According to The Edison Electric Institute, there are now more than one million electric vehicles (EVs) on U.S. roads. Another sign of the growing popularity of EVs? The IRS recently announced that General Motors, LLC (GM) has sold more than 200,000 vehicles which are eligible for the plug-in electric drive motor vehicle credit during the fourth quarter of 2018. As such, the tax credit allowed for purchasers of the new GM plug-in cars will be phased out. If you are looking to buy a new EV from GM (or another manufacturer) in the future, you should be aware of the tax incentives you may be entitled to because they could have a significant impact on your freelance taxes. Here’s the lowdown:
Plug-and-play EV tax credits are available
The plug-in electric drive motor vehicle credit is part of the Energy Improvement and Extension Act of 2008. It provides a credit for eligible passenger vehicles and light trucks. Under this law five quarters after reaching the sales threshold, the credit ends for the manufacturer. To use General Motors as an example:
Qualifying GM vehicles were eligible for a $7,500 credit if acquired before April 1, 2019. On April 1, 2019, the credit was reduced to $3,750 and on October 1, 2019, the credit will be further reduced to $1,875 for the next two quarters. After March 31, 2020, no credit will be available for these purchases.
However, this type of tax credit isn’t limited to GM vehicles. The IRS federal tax credit offers $2,500 to $7,500 per new EV purchased for use in the U.S. The amount of the tax credit depends on the size of the vehicle and its battery capacity. You can see a complete listing on FuelEconomy.gov’s Tax Credits for Electric Vehicles and Tax Credits for Plug-in Hybrids pages. These tax credits will be available until 200,000 qualified EVs have been sold in the United States by each manufacturer. Once the threshold is reached, as it has been in GM’s case, the credit begins to phase out for that manufacturer.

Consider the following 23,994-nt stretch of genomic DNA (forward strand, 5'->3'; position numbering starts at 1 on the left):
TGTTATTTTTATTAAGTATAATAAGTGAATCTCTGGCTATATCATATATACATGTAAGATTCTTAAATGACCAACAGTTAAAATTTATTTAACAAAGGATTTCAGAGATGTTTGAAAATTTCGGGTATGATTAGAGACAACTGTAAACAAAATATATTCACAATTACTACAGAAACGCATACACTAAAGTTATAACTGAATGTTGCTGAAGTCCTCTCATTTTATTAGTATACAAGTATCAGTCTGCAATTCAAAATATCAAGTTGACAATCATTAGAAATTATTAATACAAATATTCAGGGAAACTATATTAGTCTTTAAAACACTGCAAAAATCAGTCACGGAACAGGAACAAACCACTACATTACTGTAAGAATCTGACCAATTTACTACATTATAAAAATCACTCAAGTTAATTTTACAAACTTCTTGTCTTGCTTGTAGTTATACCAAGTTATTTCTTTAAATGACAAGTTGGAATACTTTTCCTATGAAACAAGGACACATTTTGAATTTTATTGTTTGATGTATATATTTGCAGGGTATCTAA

In addition to the federal tax credits and incentives for EVs, you may also be eligible for monetary and non-monetary incentives from your state, city, or even a local utility company. Depending on where you live you may be eligible for additional tax credits, vehicle or infrastructure rebates or vouchers, vehicle registration fee reductions, loans, and low-cost charging rates. On the flip-side, a few states also have fees specific to EVs, so be sure to check your state’s regulations and tax incentives related to EV purchases.
An EV purchase may drive down your tax bill
If you are thinking about joining this growing number of electric vehicle owners, be sure to consider how it may benefit your freelance taxes with any federal or state tax incentives you may be eligible for. This additional financial incentive will help to reduce the up-front costs of your plug-in electric vehicle purchase, a nice bonus to the inherent environmental benefits and gas savings driving an EV offers.
Jonathan Medows is a certified public accountant licensed in New York, New Jersey, Maryland, and Pennsylvania. He is also a recognized expert in taxation for freelancers and the self-employed—often tapped for his expert knowledge and perspective on self-employment taxation by national and regional publications such as The New York Post, BusinessWeek, Forbes taxation blog, WebCPA, CPA Practice Advisor, and others. You can read some of Jonathan’s press coverage here.
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